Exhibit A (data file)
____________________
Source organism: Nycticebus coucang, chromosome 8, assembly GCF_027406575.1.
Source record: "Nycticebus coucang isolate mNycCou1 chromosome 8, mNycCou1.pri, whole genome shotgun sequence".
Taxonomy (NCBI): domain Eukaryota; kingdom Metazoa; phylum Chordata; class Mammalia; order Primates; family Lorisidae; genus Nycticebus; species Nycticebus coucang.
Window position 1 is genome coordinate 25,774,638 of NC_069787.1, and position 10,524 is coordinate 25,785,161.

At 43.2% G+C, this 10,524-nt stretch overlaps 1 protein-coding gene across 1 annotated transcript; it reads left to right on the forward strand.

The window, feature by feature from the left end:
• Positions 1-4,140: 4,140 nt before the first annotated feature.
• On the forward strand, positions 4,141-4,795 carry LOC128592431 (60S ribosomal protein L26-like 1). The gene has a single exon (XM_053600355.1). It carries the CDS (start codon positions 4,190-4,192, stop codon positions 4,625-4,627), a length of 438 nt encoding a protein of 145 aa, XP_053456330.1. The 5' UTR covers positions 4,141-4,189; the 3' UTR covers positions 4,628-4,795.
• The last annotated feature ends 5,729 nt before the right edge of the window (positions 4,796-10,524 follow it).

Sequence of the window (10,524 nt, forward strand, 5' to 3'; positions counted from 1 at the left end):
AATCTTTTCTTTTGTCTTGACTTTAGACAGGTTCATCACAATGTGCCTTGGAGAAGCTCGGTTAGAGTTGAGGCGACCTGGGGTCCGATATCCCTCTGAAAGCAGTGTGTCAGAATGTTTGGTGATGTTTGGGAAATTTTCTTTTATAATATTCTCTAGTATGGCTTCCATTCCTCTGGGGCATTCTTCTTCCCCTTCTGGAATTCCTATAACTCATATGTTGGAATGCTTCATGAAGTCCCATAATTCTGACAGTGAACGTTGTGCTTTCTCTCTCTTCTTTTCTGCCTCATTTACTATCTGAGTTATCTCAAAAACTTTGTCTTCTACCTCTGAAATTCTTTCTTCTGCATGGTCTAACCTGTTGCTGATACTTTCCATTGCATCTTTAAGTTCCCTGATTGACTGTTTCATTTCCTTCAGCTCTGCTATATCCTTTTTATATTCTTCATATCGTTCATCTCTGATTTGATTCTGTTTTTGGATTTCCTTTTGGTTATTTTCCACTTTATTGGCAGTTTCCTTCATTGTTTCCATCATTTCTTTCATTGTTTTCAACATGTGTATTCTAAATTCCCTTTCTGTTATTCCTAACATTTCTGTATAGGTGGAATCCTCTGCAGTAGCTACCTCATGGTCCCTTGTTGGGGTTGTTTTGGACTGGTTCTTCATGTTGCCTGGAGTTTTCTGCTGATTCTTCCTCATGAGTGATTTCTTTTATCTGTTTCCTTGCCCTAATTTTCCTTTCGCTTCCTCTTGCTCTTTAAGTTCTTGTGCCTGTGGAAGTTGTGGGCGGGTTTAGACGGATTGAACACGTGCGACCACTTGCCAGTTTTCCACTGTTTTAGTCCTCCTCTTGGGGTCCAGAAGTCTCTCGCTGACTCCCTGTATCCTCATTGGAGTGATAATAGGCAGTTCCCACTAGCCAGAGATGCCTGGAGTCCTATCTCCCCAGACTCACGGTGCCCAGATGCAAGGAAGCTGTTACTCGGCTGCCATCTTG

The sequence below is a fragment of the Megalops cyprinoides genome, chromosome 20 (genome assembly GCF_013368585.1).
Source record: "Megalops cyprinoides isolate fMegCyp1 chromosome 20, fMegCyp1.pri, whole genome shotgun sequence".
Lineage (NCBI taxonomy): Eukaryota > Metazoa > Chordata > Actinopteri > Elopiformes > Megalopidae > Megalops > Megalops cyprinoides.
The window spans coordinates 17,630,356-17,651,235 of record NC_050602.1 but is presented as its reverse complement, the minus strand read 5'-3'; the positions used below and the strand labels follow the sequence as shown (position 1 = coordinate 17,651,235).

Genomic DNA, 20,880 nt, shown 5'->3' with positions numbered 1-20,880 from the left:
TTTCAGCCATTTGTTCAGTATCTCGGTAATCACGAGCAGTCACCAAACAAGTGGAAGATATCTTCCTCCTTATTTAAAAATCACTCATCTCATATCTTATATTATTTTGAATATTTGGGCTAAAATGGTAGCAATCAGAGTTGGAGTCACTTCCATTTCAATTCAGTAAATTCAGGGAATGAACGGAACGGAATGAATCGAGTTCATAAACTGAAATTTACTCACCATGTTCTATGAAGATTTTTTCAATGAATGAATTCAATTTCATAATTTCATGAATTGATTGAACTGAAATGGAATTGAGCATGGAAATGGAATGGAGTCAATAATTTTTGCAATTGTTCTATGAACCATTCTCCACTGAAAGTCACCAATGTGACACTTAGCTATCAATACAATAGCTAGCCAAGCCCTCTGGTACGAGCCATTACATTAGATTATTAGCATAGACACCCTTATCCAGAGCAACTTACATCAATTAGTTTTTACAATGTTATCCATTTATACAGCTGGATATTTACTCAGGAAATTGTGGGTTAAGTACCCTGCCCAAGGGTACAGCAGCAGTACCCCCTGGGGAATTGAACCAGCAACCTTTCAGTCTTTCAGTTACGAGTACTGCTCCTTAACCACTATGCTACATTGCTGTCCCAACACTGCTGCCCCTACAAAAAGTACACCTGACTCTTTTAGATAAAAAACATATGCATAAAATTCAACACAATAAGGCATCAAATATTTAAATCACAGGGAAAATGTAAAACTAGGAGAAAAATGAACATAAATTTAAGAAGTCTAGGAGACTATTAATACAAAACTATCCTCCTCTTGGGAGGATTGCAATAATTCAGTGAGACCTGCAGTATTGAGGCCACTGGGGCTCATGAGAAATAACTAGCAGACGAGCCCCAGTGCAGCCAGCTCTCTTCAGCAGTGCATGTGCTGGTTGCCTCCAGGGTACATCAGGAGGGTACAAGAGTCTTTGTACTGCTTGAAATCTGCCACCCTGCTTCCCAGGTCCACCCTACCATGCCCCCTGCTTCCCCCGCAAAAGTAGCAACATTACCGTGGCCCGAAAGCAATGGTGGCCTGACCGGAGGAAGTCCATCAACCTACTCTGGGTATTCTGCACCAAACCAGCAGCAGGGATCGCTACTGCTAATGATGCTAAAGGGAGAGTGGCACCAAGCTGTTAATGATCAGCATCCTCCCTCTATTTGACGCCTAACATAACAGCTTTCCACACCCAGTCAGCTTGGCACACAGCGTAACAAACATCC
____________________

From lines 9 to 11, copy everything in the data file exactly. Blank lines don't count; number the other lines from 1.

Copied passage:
• The last annotated feature ends 5,729 nt before the right edge of the window (positions 4,796-10,524 follow it).

Sequence of the window (10,524 nt, forward strand, 5' to 3'; positions counted from 1 at the left end):
AATCTTTTCTTTTGTCTTGACTTTAGACAGGTTCATCACAATGTGCCTTGGAGAAGCTCGGTTAGAGTTGAGGCGACCTGGGGTCCGATATCCCTCTGAAAGCAGTGTGTCAGAATGTTTGGTGATGTTTGGGAAATTTTCTTTTATAATATTCTCTAGTATGGCTTCCATTCCTCTGGGGCATTCTTCTTCCCCTTCTGGAATTCCTATAACTCATATGTTGGAATGCTTCATGAAGTCCCATAATTCTGACAGTGAACGTTGTGCTTTCTCTCTCTTCTTTTCTGCCTCATTTACTATCTGAGTTATCTCAAAAACTTTGTCTTCTACCTCTGAAATTCTTTCTTCTGCATGGTCTAACCTGTTGCTGATACTTTCCATTGCATCTTTAAGTTCCCTGATTGACTGTTTCATTTCCTTCAGCTCTGCTATATCCTTTTTATATTCTTCATATCGTTCATCTCTGATTTGATTCTGTTTTTGGATTTCCTTTTGGTTATTTTCCACTTTATTGGCAGTTTCCTTCATTGTTTCCATCATTTCTTTCATTGTTTTCAACATGTGTATTCTAAATTCCCTTTCTGTTATTCCTAACATTTCTGTATAGGTGGAATCCTCTGCAGTAGCTACCTCATGGTCCCTTGTTGGGGTTGTTTTGGACTGGTTCTTCATGTTGCCTGGAGTTTTCTGCTGATTCTTCCTCATGAGTGATTTCTTTTATCTGTTTCCTTGCCCTAATTTTCCTTTCGCTTCCTCTTGCTCTTTAAGTTCTTGTGCCTGTGGAAGTTGTGGGCGGGTTTAGACGGATTGAACACGTGCGACCACTTGCCAGTTTTCCACTGTTTTAGTCCTCCTCTTGGGGTCCAGAAGTCTCTCGCTGACTCCCTGTATCCTCATTGGAGTGATAATAGGCAGTTCCCACTAGCCAGAGATGCCTGGAGTCCTATCTCCCCAGACTCACGGTGCCCAGATGCAAGGAAGCTGTTACTCGGCTGCCATCTTG